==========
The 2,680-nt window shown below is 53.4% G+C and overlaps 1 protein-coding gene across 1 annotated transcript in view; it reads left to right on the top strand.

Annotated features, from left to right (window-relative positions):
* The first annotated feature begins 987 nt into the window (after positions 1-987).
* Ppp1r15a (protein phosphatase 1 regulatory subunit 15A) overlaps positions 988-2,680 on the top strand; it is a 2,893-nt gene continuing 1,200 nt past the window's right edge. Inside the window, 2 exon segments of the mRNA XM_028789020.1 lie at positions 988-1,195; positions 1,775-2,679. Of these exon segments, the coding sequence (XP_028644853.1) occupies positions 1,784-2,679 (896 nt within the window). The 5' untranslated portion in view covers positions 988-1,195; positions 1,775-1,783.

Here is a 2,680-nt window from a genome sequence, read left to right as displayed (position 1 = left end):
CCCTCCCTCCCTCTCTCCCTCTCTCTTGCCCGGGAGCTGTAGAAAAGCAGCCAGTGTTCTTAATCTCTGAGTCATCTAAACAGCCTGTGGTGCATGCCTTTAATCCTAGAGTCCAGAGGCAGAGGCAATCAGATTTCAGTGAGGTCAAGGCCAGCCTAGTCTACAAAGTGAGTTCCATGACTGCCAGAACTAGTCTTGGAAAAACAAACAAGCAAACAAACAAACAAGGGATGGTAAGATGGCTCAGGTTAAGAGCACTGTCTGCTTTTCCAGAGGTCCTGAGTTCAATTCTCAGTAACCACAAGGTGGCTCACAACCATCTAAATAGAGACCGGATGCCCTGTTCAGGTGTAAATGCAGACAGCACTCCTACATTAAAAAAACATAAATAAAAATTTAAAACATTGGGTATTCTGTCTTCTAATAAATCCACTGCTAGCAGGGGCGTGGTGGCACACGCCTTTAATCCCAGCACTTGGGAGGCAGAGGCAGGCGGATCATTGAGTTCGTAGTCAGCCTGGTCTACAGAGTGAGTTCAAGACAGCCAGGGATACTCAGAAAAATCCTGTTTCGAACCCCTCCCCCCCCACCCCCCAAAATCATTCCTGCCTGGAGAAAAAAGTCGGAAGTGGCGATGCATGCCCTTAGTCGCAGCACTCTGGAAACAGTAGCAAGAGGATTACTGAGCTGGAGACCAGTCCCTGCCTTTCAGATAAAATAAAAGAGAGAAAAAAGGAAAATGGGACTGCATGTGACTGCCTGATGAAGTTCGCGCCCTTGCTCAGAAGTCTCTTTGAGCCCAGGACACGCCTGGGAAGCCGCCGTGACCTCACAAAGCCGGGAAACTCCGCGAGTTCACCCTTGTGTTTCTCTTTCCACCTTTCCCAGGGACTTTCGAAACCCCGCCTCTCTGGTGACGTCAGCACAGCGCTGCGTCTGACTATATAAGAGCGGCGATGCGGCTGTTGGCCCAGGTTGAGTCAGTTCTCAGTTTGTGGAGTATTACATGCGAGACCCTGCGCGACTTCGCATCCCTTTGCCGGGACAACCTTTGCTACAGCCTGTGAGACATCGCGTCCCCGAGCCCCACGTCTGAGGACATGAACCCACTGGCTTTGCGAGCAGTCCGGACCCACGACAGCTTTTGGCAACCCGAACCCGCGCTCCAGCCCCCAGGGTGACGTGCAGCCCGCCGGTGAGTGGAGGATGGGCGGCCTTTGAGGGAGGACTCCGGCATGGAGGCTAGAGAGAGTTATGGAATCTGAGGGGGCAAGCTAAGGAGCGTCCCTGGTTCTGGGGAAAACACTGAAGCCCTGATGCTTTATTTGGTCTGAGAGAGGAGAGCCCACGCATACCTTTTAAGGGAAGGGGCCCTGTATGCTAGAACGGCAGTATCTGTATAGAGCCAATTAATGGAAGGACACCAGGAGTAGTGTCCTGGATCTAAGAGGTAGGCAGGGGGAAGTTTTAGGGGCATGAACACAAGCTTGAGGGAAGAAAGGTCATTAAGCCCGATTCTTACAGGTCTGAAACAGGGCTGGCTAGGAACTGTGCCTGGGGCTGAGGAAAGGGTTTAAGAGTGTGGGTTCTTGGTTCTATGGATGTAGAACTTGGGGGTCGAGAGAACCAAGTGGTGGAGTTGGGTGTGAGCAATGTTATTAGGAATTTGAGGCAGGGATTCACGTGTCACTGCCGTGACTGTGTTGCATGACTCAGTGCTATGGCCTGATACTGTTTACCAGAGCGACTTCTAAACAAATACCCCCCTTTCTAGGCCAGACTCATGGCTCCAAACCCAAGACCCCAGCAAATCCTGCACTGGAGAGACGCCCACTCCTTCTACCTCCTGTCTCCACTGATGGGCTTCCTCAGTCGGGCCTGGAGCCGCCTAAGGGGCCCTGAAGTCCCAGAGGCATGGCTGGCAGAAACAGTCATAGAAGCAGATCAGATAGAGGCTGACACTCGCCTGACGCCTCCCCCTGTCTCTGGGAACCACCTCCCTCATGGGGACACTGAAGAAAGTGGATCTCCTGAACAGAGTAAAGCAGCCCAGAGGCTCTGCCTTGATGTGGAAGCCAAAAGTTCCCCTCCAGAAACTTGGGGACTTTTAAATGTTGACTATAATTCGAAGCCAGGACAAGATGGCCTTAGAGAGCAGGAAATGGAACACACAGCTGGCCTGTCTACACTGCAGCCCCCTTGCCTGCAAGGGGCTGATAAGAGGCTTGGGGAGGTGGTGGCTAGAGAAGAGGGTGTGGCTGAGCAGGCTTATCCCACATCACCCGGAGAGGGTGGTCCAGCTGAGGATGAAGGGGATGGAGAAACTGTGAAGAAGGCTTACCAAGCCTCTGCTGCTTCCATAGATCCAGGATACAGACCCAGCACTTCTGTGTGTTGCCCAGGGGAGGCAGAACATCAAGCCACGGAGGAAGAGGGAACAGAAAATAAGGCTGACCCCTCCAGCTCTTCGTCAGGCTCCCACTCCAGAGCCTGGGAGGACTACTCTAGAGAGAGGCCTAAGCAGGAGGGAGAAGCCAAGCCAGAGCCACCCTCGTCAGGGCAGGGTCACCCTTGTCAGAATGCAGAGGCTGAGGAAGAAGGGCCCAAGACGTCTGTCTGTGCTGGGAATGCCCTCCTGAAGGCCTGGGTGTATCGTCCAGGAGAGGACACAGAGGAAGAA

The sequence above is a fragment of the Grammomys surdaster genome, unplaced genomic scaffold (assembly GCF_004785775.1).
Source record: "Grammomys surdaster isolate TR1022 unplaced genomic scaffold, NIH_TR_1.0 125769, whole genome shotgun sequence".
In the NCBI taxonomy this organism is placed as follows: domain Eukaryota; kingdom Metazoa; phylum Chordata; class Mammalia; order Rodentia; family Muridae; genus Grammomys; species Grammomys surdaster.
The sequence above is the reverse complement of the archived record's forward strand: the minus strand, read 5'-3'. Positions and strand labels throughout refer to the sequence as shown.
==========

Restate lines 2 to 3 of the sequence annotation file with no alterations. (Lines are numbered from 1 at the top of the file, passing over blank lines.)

Annotated features, from left to right (window-relative positions):
* The first annotated feature begins 987 nt into the window (after positions 1-987).